Matthew Henry, the great commentator, was the son of Philip Henry, a pious and learned non-conformist minister, and was born in 1662. He continued under his father's care till he was eighteen years of age; in which time he became well skilled in the learned languages, especially in the Hebrew, which his father had rendered familiar to him from his childhood; and from first to last the study of the Scriptures was his most delightful employment.
He completed his education in Mr. Doolittle's academy at Islington, and was afterwards entered in Gray's Inn for the study of the law. But at length, resolving to devote his life to divinity, in 1686, he retired into the country, and was chosen pastor of a congregation at Chester, where he lived about twenty-five years, greatly esteemed and beloved by his people. He had several calls to London, which he constantly declined; but was at last prevailed upon to accept a unanimous invitation from a congregation at Hackney.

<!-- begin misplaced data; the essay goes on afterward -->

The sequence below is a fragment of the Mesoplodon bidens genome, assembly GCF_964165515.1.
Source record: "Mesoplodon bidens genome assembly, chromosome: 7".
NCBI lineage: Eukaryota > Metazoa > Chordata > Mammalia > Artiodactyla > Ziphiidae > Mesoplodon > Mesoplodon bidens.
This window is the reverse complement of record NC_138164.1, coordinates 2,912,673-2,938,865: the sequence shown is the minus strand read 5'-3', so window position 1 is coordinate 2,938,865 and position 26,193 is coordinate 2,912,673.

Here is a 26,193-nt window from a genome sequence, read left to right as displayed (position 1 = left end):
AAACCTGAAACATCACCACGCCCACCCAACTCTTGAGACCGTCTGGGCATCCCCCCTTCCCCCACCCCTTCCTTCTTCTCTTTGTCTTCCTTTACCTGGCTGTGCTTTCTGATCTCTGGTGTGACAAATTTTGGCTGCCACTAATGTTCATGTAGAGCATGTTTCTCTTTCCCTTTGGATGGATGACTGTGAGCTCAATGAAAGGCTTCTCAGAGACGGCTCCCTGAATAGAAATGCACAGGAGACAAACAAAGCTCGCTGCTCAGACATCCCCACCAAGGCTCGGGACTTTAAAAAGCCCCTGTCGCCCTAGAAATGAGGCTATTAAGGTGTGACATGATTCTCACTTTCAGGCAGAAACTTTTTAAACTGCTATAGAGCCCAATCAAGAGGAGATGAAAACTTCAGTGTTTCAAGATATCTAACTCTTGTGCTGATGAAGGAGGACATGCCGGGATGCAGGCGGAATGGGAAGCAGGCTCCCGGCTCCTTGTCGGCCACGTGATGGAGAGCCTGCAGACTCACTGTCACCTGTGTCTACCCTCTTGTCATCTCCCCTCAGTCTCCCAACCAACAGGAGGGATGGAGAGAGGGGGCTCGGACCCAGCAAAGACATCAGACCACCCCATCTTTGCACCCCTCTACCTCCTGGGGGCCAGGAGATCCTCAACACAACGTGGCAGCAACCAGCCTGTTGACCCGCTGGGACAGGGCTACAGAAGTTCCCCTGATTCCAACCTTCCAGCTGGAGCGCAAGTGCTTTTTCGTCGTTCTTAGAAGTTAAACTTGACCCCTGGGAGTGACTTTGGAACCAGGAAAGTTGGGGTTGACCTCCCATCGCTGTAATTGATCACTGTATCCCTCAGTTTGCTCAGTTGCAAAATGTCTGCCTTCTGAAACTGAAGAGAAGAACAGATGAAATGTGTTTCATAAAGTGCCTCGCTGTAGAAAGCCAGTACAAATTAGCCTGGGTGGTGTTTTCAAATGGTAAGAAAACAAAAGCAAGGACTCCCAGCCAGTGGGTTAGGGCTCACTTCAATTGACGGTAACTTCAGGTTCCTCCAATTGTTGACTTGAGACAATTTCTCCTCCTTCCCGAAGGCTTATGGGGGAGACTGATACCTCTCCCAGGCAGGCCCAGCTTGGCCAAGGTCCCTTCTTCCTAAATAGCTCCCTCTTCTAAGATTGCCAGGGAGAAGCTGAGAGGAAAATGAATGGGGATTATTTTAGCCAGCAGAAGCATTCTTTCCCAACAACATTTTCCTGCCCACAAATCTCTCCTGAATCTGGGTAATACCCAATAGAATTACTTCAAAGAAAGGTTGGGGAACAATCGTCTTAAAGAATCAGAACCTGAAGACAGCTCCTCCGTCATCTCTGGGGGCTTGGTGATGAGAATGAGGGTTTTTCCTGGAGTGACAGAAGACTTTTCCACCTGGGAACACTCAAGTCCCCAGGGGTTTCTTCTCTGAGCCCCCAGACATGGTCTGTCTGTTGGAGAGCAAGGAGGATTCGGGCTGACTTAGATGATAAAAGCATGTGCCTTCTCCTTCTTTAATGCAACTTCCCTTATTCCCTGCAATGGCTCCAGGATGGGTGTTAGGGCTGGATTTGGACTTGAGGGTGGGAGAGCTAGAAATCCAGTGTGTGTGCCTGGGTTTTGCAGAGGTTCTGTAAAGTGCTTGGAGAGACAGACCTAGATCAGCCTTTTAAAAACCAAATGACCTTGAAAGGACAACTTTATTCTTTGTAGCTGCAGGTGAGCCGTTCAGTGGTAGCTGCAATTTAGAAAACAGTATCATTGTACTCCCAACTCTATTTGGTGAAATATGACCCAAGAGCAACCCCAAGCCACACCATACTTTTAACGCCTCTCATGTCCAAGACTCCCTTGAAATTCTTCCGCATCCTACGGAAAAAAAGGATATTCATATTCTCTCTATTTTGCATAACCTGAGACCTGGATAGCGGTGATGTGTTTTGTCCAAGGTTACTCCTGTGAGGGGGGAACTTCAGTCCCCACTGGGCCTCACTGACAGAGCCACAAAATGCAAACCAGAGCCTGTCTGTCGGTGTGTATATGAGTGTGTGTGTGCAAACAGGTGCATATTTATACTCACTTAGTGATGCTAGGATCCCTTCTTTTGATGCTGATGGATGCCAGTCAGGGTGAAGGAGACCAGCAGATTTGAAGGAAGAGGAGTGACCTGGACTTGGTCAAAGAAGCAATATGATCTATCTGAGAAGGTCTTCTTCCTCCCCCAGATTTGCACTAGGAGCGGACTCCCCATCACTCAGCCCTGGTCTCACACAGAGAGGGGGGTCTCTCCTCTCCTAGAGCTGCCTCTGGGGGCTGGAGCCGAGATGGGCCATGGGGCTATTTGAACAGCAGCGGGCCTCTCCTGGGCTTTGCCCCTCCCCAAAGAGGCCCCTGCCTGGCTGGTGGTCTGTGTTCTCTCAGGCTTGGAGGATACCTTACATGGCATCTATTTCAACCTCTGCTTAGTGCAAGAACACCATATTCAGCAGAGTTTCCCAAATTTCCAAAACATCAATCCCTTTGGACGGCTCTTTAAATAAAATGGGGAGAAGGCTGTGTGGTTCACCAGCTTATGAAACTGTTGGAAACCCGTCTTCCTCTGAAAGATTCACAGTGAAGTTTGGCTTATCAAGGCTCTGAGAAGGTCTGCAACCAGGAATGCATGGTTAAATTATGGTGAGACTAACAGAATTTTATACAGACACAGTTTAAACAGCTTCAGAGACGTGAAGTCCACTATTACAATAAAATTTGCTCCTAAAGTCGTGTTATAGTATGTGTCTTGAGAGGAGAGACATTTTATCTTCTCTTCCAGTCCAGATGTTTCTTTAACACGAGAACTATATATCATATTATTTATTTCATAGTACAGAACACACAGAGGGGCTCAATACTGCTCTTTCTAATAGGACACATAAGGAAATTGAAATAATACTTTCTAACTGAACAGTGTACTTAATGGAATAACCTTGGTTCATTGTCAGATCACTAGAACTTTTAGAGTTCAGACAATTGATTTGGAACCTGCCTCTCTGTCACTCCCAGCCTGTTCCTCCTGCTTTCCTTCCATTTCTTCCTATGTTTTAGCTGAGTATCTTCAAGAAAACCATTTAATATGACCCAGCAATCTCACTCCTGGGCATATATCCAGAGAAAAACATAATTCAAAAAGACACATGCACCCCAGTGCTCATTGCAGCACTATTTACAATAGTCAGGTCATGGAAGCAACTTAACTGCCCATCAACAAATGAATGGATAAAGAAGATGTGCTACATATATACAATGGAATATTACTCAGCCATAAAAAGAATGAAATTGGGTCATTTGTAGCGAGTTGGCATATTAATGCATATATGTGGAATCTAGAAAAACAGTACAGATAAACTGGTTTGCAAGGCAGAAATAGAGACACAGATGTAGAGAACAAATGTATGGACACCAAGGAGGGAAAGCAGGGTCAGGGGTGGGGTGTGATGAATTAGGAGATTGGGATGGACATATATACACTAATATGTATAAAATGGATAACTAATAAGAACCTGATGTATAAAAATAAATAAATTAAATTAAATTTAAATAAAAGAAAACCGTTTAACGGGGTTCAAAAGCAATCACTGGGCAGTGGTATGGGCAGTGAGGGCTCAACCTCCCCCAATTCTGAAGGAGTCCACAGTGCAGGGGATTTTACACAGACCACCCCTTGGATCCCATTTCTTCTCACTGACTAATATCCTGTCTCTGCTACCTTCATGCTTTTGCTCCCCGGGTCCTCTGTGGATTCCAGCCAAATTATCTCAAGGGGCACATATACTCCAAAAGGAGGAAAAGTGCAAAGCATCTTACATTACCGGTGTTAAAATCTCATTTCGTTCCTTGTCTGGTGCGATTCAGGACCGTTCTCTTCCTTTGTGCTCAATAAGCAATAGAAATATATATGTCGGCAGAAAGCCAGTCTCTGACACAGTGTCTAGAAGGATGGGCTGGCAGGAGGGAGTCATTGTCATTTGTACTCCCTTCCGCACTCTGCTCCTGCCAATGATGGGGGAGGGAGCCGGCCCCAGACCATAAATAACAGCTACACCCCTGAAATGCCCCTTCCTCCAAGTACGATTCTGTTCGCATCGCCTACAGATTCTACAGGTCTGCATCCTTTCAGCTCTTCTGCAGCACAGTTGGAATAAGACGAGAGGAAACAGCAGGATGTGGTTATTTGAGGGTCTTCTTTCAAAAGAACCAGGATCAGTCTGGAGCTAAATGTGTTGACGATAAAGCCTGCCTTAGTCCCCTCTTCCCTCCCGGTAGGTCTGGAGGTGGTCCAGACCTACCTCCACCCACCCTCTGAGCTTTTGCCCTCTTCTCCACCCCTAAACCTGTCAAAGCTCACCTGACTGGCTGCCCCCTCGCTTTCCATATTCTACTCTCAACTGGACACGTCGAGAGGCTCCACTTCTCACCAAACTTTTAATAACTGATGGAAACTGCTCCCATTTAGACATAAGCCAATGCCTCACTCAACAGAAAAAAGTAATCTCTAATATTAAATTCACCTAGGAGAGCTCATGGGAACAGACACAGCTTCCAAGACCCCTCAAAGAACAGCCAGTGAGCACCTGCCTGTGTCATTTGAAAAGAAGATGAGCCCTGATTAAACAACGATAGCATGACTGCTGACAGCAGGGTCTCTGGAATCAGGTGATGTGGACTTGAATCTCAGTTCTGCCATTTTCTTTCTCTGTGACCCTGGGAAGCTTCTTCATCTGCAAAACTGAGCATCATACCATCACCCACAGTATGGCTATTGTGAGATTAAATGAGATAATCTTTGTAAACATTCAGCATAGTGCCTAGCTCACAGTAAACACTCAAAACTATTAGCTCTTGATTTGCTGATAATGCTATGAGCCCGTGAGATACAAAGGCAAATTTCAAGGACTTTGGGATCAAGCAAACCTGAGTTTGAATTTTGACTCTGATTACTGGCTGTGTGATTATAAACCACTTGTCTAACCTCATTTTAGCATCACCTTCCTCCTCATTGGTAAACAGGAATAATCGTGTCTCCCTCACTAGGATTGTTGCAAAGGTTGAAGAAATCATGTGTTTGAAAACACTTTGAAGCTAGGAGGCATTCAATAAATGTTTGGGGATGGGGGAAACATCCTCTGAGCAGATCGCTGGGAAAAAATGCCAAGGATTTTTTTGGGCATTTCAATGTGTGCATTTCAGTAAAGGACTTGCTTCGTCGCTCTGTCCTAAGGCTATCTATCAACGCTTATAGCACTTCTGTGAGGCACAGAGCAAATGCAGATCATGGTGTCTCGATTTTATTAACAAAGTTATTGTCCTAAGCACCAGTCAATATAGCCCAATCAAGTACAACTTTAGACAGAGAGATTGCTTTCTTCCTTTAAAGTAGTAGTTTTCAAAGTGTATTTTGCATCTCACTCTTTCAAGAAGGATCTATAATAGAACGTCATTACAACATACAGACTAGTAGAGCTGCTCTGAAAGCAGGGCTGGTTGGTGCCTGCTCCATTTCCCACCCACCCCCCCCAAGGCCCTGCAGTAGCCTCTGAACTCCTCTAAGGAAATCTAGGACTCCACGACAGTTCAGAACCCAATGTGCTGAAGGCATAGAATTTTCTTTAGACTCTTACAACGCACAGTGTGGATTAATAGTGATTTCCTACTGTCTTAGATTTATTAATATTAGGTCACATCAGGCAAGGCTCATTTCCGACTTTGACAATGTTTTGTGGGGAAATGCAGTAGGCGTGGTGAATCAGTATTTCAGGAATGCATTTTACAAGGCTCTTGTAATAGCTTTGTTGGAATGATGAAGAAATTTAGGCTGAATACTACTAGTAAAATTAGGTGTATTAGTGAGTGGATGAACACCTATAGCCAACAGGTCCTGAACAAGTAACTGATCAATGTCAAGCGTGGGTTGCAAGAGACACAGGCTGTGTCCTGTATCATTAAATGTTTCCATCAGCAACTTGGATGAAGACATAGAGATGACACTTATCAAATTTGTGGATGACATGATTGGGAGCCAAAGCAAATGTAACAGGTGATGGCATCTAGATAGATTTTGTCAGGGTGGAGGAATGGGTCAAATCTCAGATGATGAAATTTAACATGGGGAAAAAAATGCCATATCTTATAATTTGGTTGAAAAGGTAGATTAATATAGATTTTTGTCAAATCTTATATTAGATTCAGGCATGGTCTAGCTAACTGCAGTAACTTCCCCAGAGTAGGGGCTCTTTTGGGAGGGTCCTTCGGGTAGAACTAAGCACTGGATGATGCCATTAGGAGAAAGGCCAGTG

He died on the 22d of June, 1714, of apoplexy, while he was travelling from Chester to London; and was interred at Trinity church in Chester. He wrote—
1. Expositions of the Bible, in 5 vols, folio.
2. The Life of Mr. Philip Henry.
3. Directions for Daily Communion with God.
4. A Method for Prayer.
5. Four Discourses against Vice and Immorality.
6. The Communicant's Companion.
7. Family Hymns.
8. A Scriptural Catechism.
9. A Discourse concerning the Nature of Schism.
Mr. Henry is best known in this country by his Exposition of the Old and New Testament, of which the moderate Christian spirit and mild tone are highly appreciated by various denominations of Christians. It is one of the most popular commentaries on the Scriptures which has ever been published.
From Cyclopedia of Eminent Christians... by John Frost. New York: World Publishing House, 1875.
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